Hajj & Umrah

The pilgrimage to Mecca (Hajj) is one of the fundamental obligations in Islamic jurisprudence.

Hajj is the journey to the holy Ka’bah, the sacred House of Allah, in Mecca to worship Allah with special rituals. Kaaba was the first masjid built on earth for the sole purpose of the worship of Allah alone. It was originally built by Adam (AS) and later rebuilt by prophet Ibrahim and his son, Ismail, (AS).

Allah says in His Holy Book:

“And it is for the sake of Allah [a duty] upon the people to do the pilgrimage of the House—whoever has the ability [to travel] to it. And whoever is ungrateful, then surely Allah is free from need of the universe.” (2:196)

In a hadith, Imam al-Baqir (AS) said, “Islam is based on five pillars: on prayer (salat), alms (zakat), pilgrimage (hajj), fasting (sawm), and devotion [to the Ahlul Bayt] (wilayah).”[1]

Hajj is performed during the month of Dhul-Hijjah, the twelfth month of the lunar calendar.

Allah commands that Hajj is performed once in a lifetime by those adults who can afford the journey to Mecca and are physically strong enough to do so. Children may perform the Hajj

too if they wish, but it is not compulsory upon them. Because of the great sacrifices and difficulties in performing the Hajj, Allah grants the pilgrim His greatest rewards.

The pilgrim

leaves everything behind when he leaves for Hajj. All he has are two simple pieces of

cloth to cover his body, called Ihram, and the piety of his heart. In this way, Hajj is a reminder of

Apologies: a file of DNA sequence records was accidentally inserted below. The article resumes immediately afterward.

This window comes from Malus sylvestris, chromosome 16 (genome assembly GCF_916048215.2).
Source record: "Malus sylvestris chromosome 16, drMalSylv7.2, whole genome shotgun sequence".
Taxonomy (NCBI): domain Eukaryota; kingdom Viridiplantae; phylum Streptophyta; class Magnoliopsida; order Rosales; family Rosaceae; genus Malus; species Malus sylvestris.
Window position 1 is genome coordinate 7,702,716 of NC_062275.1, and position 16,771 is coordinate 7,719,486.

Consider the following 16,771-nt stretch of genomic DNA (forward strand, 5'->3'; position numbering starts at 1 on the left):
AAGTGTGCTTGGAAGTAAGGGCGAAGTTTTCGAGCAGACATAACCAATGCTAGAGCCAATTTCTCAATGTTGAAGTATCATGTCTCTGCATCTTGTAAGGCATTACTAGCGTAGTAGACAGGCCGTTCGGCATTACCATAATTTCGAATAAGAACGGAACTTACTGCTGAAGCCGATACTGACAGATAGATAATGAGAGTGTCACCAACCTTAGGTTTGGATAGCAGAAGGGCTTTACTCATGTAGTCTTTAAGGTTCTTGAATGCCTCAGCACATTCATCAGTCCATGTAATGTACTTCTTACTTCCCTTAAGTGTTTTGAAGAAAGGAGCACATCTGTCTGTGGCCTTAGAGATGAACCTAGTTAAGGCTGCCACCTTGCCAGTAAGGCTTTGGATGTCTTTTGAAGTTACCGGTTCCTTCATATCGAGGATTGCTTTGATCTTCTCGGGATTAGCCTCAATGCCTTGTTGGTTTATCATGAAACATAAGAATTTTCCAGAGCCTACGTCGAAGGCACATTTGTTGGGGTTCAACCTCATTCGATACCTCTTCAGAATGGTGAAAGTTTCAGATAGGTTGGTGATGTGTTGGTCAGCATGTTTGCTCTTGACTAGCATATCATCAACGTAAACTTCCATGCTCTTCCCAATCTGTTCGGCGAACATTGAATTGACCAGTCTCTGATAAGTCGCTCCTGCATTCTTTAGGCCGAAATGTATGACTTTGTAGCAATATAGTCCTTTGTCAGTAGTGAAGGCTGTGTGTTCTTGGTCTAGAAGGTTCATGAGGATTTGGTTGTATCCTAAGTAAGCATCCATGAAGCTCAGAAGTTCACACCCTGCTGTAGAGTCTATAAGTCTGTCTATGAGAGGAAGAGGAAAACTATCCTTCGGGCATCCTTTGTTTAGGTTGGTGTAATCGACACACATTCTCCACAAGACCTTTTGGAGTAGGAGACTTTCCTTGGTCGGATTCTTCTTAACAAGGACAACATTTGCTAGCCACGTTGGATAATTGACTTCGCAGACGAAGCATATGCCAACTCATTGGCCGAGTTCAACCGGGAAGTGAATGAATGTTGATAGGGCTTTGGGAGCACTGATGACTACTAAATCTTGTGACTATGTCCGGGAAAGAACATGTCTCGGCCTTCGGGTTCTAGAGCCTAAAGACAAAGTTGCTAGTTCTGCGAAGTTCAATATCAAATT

our death, when we will leave the world with nothing but simple pieces of cloth to cover our bodies.

Hajj is also a reminder of the Day of Judgement when all human beings will be brought back to life and answer for their deeds on this earth. People gather together on the plains of Arafah around Mecca with nothing but their good deeds and intentions.

Hajj teaches us brotherhood and the equality of all human beings. Muslims from different parts of the world come together in the holy city of Mecca in obedience to Allah.

The Rites of Hajj

The pilgrimage to Mecca consists of a series of rites performed in and around the city of Mecca. The basic rituals of Hajj are as follows:

First, a pilgrim is required to enter the state of Ihram before passing any five stations, better known as Miqat. Second, Muslims are obliged to circle around the Ka’ba seven times during Hajj and Umra. This is known as Tawaf. Next, pilgrims must walk briskly, i.e. perform Sa’y, between Safa and Marwa seven times. Then, when the pilgrims reach the plains of Arafat, they perform Wuquf. All pilgrims spend the day on the plains of Arafat just outside the city of Mecca to supplicate to Allah. After sunset, the pilgrims leave Arafat and stay at a place near Mecca called Muzdalifa. They stay the night in that place. Thereafter, all pilgrims move to an area called Mina where they throw pebbles at three walls (formerly pillars). There and then, it is upon each pilgrim or his proxy to sacrifice an animal. Then, a Muslim must shave or shorten the hair of their heads in a rite called Halq or Taqsir. Finally, pilgrims walk around Ka’ba seven times, once again. This is known as Tawaf al-Nisa.